There seems to be a lot of skepticism about today’s solid employment report in certain corners of the Twitterverse. How is it that unemployment could fall a head-turning .3 percentage points—from 8.1 to 7.8 percent—when the economy added a mere 114,000 jobs last month?
There are a couple things to say in response. First, as people who follow this stuff know, the unemployment rate and the payroll numbers are calculated from two different surveys. The unemployment rate comes from a survey of households, the payroll (i.e., jobs) number from a survey of businesses. They don’t match up perfectly, and certainly not from month to month, since there’s often a lot of noise in any given survey. But they do tend to converge over time.
Which leads to the second point: Even though the numbers do come from different surveys, today’s report shows that the surveys are starting to tell us similar things, as the labor economist Betsey Stevenson points out. Namely, that the job market has been stronger than we thought in recent months. The drop in the unemployment rate speaks for itself. As for the payroll numbers, they were revised upward by at least 40,000 in both July and August. So it’s not like the trends are headed in different directions.
Finally, the reason that more informed skeptics (i.e., not Jack Welch) are probably surprised by today’s big drop in the unemployment rate is that, as the economy improves, the rate tends to rise a bit, or at least move sideways for a while, before eventually easing down. That’s because rising economic optimism encourages people who had dropped out of the labor force, and therefore aren’t counted in the standard unemployment measure, to get back into the labor force, where they boost the unemployment rate until they find a job. And, indeed, more people did join the labor force last month—a whopping 418,000, according to the household survey.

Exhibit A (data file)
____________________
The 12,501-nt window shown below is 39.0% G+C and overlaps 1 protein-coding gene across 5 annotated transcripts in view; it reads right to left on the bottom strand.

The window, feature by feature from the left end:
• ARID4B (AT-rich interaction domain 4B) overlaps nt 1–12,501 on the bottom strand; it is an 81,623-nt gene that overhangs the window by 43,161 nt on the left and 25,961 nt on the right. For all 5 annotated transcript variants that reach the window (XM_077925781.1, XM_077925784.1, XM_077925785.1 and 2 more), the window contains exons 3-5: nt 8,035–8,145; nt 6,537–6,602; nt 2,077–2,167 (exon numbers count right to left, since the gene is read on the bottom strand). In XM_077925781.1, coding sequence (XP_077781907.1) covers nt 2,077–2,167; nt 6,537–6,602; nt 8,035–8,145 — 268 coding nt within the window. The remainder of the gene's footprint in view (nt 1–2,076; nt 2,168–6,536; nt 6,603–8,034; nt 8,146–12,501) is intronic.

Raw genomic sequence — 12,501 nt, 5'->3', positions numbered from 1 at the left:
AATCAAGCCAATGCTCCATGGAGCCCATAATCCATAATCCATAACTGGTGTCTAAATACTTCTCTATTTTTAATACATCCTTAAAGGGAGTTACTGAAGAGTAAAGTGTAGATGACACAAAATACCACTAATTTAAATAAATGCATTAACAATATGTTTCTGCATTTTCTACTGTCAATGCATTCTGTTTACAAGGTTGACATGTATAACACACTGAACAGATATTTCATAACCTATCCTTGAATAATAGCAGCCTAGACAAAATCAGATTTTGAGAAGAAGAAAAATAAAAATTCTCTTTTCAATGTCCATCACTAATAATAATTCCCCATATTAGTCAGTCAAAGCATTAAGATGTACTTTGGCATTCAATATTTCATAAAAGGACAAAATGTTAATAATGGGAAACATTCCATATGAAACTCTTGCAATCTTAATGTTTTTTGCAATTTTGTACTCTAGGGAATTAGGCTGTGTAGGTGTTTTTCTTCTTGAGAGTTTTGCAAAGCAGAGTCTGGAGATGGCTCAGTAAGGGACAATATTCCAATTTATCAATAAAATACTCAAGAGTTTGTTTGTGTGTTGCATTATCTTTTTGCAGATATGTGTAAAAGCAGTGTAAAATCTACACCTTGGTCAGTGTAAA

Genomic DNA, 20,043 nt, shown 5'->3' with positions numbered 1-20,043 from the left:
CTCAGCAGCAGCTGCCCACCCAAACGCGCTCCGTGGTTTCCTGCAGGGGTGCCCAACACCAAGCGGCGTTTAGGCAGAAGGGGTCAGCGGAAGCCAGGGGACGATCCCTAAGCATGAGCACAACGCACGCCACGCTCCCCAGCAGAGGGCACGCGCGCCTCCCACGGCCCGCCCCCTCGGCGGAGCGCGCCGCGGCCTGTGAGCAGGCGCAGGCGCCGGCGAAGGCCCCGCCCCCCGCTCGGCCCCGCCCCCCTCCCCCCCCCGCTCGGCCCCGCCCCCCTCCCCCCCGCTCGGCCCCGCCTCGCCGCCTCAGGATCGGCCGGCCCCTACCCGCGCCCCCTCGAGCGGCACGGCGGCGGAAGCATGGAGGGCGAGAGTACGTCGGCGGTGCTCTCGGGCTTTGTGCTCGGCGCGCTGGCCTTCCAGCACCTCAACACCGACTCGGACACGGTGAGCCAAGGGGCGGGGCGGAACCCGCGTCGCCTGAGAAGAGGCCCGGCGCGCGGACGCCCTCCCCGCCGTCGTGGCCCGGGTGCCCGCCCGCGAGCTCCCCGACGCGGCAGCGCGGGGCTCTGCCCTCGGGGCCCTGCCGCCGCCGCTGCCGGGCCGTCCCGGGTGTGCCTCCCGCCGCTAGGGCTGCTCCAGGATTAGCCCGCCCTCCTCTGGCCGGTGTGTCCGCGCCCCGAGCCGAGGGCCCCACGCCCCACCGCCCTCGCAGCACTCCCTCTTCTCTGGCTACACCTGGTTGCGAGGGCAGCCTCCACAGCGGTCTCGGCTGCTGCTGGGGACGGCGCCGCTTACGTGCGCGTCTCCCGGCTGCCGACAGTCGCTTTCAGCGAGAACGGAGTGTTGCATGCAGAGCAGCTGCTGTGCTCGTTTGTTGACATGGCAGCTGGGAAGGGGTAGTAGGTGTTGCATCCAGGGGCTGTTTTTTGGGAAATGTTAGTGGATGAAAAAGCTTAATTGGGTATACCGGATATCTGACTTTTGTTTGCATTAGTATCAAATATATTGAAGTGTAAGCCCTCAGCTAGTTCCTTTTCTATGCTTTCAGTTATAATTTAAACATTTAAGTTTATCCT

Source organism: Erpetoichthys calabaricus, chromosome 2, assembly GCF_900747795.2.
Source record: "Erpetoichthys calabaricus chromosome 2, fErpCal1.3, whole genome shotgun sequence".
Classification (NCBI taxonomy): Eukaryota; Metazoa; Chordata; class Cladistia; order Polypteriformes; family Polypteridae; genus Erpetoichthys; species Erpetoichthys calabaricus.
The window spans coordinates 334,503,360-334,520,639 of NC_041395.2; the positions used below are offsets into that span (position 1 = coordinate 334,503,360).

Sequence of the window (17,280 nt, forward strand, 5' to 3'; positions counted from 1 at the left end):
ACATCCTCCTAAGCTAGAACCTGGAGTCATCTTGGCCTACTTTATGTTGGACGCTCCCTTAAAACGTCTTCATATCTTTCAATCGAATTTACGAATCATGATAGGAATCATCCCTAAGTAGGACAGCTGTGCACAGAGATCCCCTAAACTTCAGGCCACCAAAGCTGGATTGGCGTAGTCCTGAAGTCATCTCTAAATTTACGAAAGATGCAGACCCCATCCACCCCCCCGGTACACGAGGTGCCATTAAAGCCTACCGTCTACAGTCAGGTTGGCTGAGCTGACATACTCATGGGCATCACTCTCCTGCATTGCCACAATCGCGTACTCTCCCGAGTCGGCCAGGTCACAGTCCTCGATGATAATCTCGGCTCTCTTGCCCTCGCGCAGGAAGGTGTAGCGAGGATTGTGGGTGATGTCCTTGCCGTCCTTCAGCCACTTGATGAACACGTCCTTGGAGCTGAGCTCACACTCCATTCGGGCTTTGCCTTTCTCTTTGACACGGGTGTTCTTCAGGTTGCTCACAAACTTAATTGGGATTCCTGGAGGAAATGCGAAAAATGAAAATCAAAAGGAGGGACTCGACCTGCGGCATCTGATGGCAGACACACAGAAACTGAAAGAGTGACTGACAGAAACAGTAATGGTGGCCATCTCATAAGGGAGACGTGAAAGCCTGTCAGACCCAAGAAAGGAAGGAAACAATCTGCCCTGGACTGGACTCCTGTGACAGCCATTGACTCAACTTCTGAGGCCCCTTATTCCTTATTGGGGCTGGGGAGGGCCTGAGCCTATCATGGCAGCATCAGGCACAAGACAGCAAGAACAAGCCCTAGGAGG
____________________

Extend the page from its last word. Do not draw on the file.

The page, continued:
So how on earth did the unemployment rate still drop from 8.1 to 7.8 percent? That’s where the good news comes in. Even though those 418,000 people joined the labor force, which would normally increase the number of unemployed people and therefore the unemployment rate, the economy actually added a jaw-dropping 873,000 jobs, according to the same survey, for a net drop of 456,000 unemployed people. (There are some rounding issues here so the overall math is off by a 1,000 or so.)
Now, as I say, the household survey can be noisy—generally noisier than the business survey—so don’t interpret the numbers too literally. But the broad brushstrokes are very encouraging even if you set aside the specifics. They tell us we’re putting enough people back to work that we can bring down the unemployment rate even as hundreds of thousands of people start looking for jobs again and technically boost the ranks of the unemployed. Moreover, the household survey numbers have been strong for a while now (if not quite this strong), and it looks like the business survey numbers are starting to move in their direction, rather than vice versa.
If that trend continues—and I’ve certainly been skeptical in the past, and that’s even before you factor in that giant fiscal cliff we could fall off of—we could all be feeling pretty good in six months or a year.
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